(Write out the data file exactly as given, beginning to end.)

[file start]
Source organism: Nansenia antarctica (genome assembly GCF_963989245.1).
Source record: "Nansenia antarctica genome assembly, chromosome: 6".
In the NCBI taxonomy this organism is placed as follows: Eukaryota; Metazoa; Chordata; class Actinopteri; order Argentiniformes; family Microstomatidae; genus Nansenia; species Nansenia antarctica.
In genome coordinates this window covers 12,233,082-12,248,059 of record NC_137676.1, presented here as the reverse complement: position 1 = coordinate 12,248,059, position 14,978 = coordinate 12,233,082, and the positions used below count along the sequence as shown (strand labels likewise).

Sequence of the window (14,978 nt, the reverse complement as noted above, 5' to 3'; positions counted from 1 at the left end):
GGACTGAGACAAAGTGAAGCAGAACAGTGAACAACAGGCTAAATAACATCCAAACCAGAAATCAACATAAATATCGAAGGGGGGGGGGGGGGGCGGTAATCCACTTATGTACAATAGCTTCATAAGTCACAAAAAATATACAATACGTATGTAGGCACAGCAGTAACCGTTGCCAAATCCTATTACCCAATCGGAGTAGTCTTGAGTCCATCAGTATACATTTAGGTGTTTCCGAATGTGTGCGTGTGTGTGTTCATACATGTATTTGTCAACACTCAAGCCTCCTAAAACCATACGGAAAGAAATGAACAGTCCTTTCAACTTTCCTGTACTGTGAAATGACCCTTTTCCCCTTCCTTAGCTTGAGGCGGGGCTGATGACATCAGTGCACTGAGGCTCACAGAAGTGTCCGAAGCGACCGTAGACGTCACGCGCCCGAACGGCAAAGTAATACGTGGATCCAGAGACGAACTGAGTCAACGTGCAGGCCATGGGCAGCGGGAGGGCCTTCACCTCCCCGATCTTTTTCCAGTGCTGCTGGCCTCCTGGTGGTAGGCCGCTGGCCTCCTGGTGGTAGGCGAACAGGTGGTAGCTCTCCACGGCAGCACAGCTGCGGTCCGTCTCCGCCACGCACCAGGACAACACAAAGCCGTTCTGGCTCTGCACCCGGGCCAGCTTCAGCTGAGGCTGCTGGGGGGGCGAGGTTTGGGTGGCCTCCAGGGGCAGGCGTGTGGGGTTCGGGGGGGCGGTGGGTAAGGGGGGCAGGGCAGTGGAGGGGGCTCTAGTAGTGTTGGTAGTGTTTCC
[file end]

Source organism: Nansenia antarctica (genome assembly GCF_963989245.1).
Source record: "Nansenia antarctica genome assembly, chromosome: 6".
In the NCBI taxonomy this organism is placed as follows: Eukaryota; Metazoa; Chordata; class Actinopteri; order Argentiniformes; family Microstomatidae; genus Nansenia; species Nansenia antarctica.
In genome coordinates this window covers 12,233,082-12,248,059 of record NC_137676.1, presented here as the reverse complement: position 1 = coordinate 12,248,059, position 14,978 = coordinate 12,233,082, and the positions used below count along the sequence as shown (strand labels likewise).

Sequence of the window (14,978 nt, the reverse complement as noted above, 5' to 3'; positions counted from 1 at the left end):
GGACTGAGACAAAGTGAAGCAGAACAGTGAACAACAGGCTAAATAACATCCAAACCAGAAATCAACATAAATATCGAAGGGGGGGGGGGGGGGCGGTAATCCACTTATGTACAATAGCTTCATAAGTCACAAAAAATATACAATACGTATGTAGGCACAGCAGTAACCGTTGCCAAATCCTATTACCCAATCGGAGTAGTCTTGAGTCCATCAGTATACATTTAGGTGTTTCCGAATGTGTGCGTGTGTGTGTTCATACATGTATTTGTCAACACTCAAGCCTCCTAAAACCATACGGAAAGAAATGAACAGTCCTTTCAACTTTCCTGTACTGTGAAATGACCCTTTTCCCCTTCCTTAGCTTGAGGCGGGGCTGATGACATCAGTGCACTGAGGCTCACAGAAGTGTCCGAAGCGACCGTAGACGTCACGCGCCCGAACGGCAAAGTAATACGTGGATCCAGAGACGAACTGAGTCAACGTGCAGGCCATGGGCAGCGGGAGGGCCTTCACCTCCCCGATCTTTTTCCAGTGCTGCTGGCCTCCTGGTGGTAGGCCGCTGGCCTCCTGGTGGTAGGCGAACAGGTGGTAGCTCTCCACGGCAGCACAGCTGCGGTCCGTCTCCGCCACGCACCAGGACAACACAAAGCCGTTCTGGCTCTGCACCCGGGCCAGCTTCAGCTGAGGCTGCTGGGGGGGCGAGGTTTGGGTGGCCTCCAGGGGCAGGCGTGTGGGGTTCGGGGGGGCGGTGGGTAAGGGGGGCAGGGCAGTGGAGGGGGCTCTAGTAGTGTTGGTAGTGTTTCC